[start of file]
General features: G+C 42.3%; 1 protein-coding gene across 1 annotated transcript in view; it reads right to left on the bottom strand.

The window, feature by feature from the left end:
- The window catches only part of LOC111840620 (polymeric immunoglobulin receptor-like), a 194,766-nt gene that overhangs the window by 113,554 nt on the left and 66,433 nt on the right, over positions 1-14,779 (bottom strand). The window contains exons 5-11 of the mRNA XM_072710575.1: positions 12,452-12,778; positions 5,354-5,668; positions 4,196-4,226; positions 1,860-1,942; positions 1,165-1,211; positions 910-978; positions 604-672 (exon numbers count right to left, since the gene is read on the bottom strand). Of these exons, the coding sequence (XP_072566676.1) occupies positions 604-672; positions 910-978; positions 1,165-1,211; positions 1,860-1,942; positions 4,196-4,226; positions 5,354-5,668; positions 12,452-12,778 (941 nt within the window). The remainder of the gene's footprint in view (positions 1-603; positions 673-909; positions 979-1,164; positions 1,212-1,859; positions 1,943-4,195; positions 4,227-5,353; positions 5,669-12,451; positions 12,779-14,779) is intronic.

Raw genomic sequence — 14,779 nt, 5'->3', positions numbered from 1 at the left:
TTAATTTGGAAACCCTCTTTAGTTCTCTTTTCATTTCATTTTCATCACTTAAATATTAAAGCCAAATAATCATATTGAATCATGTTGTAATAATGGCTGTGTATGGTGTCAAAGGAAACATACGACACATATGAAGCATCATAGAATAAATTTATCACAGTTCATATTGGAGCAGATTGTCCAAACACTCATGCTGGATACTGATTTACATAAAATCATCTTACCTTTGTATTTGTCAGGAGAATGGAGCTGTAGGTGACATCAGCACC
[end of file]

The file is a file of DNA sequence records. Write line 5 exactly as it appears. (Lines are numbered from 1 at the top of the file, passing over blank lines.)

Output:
TTAATTTGGAAACCCTCTTTAGTTCTCTTTTCATTTCATTTTCATCACTTAAATATTAAAGCCAAATAATCATATTGAATCATGTTGTAATAATGGCTGTGTATGGTGTCAAAGGAAACATACGACACATATGAAGCATCATAGAATAAATTTATCACAGTTCATATTGGAGCAGATTGTCCAAACACTCATGCTGGATACTGATTTACATAAAATCATCTTACCTTTGTATTTGTCAGGAGAATGGAGCTGTAGGTGACATCAGCACC